In our last post, we mentioned that there is a presumption under Kentucky law that a product is not defective if it meets industry standards in terms of design, manufacture and testing at the time of design or manufacture. If a plaintiff is able to overcome this presumption and prove that a business failed to abide by these standards, it may be able to make a case for product liability.

Industry standard or practice is not the only factor to consider in determining whether a manufacturer is liable for a defective product design, though it is certainly important. Other factors, at least here in Kentucky, include the timing of the harm to the plaintiff and the consumer’s use of the product. Kentucky law is rather favorable to businesses when it comes to product defects, making it important to work with an experienced attorney when pursuing these cases.

In Kentucky, timing is important in that a product that causes injury or death more than five years after the date of sale to the first consumer or more than eight years after the date of manufacture is presumed to not be defective. The favorableness to businesses is evident, as the burden is on consumers to show that accidents which occur after these periods of time are due to a defect rather than the fault of the consumer or some other cause. Manufacturers that fail to address defects within these periods of time have an advantage over consumers seeking to establish liability.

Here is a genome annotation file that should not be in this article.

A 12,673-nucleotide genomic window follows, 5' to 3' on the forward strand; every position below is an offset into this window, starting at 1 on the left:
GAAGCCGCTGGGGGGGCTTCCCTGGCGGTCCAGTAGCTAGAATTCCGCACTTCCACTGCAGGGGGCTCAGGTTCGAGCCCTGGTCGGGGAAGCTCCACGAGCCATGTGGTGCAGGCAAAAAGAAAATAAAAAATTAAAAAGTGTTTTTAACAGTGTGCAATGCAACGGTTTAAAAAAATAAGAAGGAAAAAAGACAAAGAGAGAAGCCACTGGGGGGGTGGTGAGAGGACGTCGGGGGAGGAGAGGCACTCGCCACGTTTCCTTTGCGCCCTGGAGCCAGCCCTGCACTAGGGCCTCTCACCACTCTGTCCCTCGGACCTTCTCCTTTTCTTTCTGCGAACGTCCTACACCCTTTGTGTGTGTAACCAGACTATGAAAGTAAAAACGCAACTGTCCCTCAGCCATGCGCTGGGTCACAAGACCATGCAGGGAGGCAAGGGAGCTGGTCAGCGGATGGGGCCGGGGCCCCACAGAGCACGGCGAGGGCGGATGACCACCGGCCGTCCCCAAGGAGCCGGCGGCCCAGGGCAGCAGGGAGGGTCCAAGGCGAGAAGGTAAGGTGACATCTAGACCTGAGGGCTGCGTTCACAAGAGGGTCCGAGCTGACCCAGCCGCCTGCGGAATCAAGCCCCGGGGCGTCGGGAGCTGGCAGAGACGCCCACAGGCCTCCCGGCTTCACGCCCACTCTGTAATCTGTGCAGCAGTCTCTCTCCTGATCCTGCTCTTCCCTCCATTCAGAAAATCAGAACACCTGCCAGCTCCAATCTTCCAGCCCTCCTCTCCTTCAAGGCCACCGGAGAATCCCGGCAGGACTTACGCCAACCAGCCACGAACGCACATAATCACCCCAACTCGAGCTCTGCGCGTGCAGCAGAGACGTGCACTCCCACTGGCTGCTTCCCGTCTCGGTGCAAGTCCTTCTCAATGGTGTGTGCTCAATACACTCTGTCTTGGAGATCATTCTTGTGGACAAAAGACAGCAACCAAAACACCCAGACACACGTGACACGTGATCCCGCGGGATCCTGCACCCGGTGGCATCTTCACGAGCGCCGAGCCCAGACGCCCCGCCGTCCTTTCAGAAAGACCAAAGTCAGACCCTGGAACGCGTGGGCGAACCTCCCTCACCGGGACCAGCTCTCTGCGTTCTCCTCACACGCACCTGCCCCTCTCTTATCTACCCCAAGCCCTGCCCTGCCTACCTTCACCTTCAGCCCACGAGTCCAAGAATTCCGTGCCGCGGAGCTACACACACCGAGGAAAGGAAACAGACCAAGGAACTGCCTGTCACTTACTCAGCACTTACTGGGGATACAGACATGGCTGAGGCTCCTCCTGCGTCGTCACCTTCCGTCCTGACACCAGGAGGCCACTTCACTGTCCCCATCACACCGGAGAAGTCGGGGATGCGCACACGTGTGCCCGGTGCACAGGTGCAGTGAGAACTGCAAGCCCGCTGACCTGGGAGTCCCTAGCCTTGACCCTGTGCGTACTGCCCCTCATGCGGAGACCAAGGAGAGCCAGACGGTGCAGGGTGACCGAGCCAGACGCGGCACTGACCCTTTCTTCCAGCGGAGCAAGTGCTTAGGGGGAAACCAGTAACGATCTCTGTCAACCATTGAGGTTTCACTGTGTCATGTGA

In addition, a consumer’s own actions can play a role as manufacturers are only liable for injuries and deaths which would have occurred if the product was in its original, unaltered or unmodified condition. Businesses can be expected to try to take advantage of this in attempting to avoid or minimize liability. 

We’ll continue looking at this topic in our next post, as well as the importance of working with an experienced attorney in pursuing product liability cases.